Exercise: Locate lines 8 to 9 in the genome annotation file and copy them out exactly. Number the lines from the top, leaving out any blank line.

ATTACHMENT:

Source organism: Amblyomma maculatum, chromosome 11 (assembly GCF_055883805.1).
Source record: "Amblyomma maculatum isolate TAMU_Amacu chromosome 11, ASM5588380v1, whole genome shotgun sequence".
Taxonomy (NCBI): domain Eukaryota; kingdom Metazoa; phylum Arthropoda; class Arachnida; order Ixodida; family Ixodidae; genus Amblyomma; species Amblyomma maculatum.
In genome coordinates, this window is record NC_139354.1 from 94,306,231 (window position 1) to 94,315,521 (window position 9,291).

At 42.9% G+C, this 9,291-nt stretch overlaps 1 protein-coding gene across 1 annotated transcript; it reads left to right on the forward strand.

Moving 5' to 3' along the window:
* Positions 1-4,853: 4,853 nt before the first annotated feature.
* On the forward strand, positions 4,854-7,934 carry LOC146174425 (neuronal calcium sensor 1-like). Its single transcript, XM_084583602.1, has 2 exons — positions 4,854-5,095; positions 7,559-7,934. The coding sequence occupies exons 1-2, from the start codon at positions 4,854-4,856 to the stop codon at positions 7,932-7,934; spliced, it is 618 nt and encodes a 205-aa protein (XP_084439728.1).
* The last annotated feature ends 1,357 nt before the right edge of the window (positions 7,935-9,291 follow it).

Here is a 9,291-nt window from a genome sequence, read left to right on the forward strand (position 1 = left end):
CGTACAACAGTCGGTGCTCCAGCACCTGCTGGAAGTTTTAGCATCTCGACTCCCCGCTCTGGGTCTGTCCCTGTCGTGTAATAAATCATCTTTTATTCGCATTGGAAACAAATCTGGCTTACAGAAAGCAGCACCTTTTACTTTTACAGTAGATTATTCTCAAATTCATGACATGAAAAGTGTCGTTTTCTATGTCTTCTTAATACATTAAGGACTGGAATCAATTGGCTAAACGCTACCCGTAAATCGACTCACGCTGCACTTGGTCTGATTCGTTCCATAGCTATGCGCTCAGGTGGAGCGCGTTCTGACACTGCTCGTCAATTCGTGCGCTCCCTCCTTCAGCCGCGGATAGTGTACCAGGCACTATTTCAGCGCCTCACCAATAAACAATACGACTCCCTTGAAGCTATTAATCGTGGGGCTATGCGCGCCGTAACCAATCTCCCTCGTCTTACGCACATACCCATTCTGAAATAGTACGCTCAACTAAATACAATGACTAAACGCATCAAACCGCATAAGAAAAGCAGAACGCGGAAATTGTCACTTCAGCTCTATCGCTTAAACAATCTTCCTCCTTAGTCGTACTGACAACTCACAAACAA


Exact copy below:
* On the forward strand, positions 4,854-7,934 carry LOC146174425 (neuronal calcium sensor 1-like). Its single transcript, XM_084583602.1, has 2 exons — positions 4,854-5,095; positions 7,559-7,934. The coding sequence occupies exons 1-2, from the start codon at positions 4,854-4,856 to the stop codon at positions 7,932-7,934; spliced, it is 618 nt and encodes a 205-aa protein (XP_084439728.1).
* The last annotated feature ends 1,357 nt before the right edge of the window (positions 7,935-9,291 follow it).